Tuesday, 17 October 2023 00:00

Different Types of Foot Arthritis

Arthritis is characterized by inflammation in one or more joints, leading to pain and stiffness. It is prevalent in the small joints of the foot and ankle, impacting mobility and daily activities. While there is no cure for arthritis, treatment options can help manage symptoms and slow disease progression. The foot and ankle play vital roles in supporting, balancing, and absorbing shock during activities. These areas contain multiple joints and are susceptible to various forms of arthritis like osteoarthritis, rheumatoid arthritis, and gout. Osteoarthritis gradually erodes joint cartilage, causing pain, stiffness, and bone spurs. Risk factors include age, obesity, genetics, and poor foot alignment. Rheumatoid arthritis is a chronic autoimmune disease that can start in the foot and ankle, leading to joint inflammation, swelling, and deformity. Genetic and environmental factors can trigger this condition. Gout is a painful inflammation that often affects the big toe joint due to the accumulation of uric acid crystals. It can lead to sudden and severe joint pain. If you have foot or ankle discomfort from arthritis, it is suggested that you make an appointment with a podiatrist to determine which kind of arthritis is affecting you.

Arthritis can be a difficult condition to live with. If you are seeking treatment, contact one of our podiatrists from Comprehensive Foot & Ankle Center. Our doctors can provide the care you need to keep you pain-free and on your feet.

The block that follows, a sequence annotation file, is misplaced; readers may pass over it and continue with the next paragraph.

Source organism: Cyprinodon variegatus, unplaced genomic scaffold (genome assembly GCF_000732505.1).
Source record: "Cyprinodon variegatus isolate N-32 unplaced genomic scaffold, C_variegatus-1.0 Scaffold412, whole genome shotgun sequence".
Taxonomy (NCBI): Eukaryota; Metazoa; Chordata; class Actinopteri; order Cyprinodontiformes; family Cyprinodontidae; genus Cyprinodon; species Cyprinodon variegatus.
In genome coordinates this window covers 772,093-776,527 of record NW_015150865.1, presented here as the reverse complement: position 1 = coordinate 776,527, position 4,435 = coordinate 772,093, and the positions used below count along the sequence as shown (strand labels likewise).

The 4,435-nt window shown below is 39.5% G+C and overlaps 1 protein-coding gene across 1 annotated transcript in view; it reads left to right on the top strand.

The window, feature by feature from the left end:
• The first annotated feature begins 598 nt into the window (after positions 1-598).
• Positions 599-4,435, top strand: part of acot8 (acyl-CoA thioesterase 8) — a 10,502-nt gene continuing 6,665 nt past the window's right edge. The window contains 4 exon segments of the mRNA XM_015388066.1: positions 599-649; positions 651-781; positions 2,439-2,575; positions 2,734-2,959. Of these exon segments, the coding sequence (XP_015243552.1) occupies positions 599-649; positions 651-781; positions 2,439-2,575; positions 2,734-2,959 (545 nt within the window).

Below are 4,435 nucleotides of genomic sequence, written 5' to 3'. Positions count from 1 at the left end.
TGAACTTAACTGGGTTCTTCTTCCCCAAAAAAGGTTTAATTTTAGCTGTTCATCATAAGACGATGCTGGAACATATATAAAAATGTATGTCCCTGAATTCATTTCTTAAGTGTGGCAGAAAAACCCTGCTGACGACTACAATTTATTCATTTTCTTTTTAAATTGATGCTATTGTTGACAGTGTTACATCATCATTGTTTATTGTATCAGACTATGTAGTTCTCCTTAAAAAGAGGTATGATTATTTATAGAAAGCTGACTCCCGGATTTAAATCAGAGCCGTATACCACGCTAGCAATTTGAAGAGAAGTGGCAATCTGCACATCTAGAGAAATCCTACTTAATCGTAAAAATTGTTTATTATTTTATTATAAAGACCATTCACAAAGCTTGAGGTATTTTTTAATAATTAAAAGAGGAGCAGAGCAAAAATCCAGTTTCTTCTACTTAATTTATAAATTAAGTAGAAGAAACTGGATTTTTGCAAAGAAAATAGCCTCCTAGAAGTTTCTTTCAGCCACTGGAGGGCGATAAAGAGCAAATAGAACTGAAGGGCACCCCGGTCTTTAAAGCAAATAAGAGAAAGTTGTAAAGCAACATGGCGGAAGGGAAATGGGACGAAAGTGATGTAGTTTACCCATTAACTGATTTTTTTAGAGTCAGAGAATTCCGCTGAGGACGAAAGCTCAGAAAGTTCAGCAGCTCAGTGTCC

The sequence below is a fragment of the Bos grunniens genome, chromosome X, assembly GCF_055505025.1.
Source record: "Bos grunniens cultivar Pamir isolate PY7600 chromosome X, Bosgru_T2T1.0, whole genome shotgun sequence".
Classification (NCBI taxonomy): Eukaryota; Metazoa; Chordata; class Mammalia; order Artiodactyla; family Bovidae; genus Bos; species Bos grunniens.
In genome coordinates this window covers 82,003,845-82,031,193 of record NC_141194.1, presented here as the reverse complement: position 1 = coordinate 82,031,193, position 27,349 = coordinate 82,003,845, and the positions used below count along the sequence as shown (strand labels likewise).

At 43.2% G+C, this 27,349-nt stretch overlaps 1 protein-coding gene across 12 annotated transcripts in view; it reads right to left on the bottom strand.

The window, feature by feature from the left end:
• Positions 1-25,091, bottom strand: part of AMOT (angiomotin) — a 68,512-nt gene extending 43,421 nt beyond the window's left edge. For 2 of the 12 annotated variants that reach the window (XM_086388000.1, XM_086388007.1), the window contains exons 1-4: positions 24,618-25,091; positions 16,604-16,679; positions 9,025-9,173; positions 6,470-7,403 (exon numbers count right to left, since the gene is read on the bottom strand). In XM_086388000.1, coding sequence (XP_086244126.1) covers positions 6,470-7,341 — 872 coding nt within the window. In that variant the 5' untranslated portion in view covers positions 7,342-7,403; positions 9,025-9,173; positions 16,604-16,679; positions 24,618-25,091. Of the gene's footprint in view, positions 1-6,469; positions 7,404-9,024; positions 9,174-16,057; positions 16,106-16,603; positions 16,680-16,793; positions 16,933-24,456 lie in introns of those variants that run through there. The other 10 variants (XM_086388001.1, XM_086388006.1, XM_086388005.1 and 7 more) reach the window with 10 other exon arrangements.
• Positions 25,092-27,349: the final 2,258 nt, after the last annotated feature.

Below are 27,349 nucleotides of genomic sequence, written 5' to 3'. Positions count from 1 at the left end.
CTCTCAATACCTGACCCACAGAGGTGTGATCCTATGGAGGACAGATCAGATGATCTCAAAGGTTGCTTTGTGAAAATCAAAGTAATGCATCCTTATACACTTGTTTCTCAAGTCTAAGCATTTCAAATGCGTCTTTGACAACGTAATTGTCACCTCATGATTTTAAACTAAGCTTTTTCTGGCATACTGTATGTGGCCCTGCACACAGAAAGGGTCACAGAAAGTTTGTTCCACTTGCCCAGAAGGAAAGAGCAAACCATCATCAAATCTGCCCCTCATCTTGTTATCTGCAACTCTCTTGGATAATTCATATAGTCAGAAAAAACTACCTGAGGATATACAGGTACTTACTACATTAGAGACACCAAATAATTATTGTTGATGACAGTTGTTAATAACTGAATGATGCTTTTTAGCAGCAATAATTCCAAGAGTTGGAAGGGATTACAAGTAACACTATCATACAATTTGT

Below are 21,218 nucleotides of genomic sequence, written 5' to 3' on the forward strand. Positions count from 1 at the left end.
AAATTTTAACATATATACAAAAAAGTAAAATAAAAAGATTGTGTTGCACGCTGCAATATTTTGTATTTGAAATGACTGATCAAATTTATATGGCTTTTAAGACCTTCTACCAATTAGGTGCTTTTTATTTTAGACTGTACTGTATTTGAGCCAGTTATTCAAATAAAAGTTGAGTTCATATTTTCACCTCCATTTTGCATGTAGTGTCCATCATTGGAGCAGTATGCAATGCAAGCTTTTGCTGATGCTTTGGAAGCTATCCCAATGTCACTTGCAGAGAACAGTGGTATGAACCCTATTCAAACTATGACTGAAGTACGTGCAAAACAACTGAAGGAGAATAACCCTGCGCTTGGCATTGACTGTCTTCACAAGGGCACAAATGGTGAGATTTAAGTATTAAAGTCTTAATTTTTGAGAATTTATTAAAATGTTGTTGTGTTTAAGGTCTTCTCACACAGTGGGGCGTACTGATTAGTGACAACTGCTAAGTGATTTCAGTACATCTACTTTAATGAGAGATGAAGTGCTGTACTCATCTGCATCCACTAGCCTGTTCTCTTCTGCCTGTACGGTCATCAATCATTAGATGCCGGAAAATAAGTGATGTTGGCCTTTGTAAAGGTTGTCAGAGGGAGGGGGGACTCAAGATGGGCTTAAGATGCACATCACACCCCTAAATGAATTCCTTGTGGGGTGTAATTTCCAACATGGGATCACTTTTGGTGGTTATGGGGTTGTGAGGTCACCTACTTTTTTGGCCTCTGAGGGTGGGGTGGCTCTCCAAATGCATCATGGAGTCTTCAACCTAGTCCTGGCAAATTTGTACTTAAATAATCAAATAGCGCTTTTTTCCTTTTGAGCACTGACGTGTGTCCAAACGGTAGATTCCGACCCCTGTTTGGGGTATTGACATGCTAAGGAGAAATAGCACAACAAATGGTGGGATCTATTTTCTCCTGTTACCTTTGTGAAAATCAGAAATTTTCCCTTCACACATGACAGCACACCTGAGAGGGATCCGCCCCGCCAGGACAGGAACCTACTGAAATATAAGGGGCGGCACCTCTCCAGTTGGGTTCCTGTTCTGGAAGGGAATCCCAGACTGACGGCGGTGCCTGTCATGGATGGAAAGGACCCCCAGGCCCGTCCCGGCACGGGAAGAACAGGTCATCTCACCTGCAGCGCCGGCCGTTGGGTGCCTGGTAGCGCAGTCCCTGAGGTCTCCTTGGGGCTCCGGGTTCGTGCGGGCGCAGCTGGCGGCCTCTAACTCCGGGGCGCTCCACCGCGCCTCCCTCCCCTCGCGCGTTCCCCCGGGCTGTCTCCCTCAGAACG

Arthritic Foot Care  

Arthritis is a term that is commonly used to describe joint pain.  The condition itself can occur to anyone of any age, race, or gender, and there are over 100 types of it.  Nevertheless, arthritis is more commonly found in women compared to men, and it is also more prevalent in those who are overweight. The causes of arthritis vary depending on which type of arthritis you have. Osteoarthritis for example, is often caused by injury, while rheumatoid arthritis is caused by a misdirected immune system.


  • Swelling
  • Pain
  • Stiffness
  • Decreased Range of Motion

Arthritic symptoms range in severity, and they may come and go. Some symptoms stay the same for several years but could potentially get worse with time. Severe cases of arthritis can prevent its sufferers from performing daily activities and make walking difficult.

Risk Factors

  • Occupation – Occupations requiring repetitive knee movements have been linked to osteoarthritis
  • Obesity – Excess weight can contribute to osteoarthritis development
  • Infection – Microbial agents can infect the joints and trigger arthritis
  • Joint Injuries – Damage to joints may lead to osteoarthritis
  • Age – Risk increases with age
  • Gender –Most types are more common in women
  • Genetics – Arthritis can be hereditary

If you suspect your arthritis is affecting your feet, it is crucial that you see a podiatrist immediately. Your doctor will be able to address your specific case and help you decide which treatment method is best for you.

If you have any questions, please feel free to contact our offices located in Lehigh Ave and Nazareth Hospital in Philadelphia, Collegeville Darby, and Langhorne, PA . We offer the newest diagnostic and treatment technologies for all your foot care needs.

Read more about How to Care for Your Arthritic Foot

Connect With Us

scroll to top